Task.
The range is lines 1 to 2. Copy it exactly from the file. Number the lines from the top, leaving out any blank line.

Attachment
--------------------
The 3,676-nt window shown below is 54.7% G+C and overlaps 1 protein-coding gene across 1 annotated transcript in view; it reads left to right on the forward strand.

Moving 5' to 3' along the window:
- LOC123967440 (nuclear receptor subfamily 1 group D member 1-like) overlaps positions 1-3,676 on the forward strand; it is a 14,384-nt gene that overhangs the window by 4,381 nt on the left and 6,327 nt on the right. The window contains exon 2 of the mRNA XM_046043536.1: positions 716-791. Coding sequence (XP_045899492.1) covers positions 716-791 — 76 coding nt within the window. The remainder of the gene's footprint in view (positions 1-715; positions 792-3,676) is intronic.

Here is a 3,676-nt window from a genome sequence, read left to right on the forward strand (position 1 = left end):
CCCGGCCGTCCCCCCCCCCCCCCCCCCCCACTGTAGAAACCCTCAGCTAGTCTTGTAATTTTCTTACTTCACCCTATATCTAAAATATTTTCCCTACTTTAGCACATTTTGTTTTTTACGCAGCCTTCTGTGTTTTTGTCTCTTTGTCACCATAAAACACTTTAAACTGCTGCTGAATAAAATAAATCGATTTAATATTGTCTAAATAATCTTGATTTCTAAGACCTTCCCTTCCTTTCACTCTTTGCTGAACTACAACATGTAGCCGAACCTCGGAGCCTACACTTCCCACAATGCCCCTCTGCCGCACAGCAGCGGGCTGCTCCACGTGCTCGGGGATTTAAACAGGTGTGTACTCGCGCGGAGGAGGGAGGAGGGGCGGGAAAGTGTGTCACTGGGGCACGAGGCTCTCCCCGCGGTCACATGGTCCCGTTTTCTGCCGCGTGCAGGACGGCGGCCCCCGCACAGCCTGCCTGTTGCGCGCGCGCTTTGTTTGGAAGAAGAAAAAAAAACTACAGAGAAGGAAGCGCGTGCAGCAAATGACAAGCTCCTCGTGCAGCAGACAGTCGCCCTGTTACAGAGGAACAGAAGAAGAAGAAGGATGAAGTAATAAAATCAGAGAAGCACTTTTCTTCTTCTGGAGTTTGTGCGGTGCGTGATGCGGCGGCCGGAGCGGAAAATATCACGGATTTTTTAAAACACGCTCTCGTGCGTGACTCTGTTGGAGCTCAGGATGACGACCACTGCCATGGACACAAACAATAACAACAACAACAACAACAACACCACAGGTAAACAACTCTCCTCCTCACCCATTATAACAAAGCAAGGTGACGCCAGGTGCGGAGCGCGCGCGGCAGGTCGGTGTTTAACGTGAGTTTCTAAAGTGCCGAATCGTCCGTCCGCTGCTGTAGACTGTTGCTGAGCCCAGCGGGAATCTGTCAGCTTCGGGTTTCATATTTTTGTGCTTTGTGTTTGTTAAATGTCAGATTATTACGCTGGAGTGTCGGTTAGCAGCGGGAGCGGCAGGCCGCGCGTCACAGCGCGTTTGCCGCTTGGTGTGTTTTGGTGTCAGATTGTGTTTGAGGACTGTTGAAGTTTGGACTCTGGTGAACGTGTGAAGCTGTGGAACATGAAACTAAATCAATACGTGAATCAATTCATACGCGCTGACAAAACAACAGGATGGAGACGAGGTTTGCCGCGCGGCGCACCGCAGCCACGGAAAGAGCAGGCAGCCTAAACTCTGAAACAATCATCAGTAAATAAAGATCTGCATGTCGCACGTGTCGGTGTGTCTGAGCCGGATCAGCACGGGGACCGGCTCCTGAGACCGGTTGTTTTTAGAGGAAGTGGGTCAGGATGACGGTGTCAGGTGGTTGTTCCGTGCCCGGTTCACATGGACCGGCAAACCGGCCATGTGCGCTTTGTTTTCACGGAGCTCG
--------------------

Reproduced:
The 3,676-nt window shown below is 54.7% G+C and overlaps 1 protein-coding gene across 1 annotated transcript in view; it reads left to right on the forward strand.

Moving 5' to 3' along the window: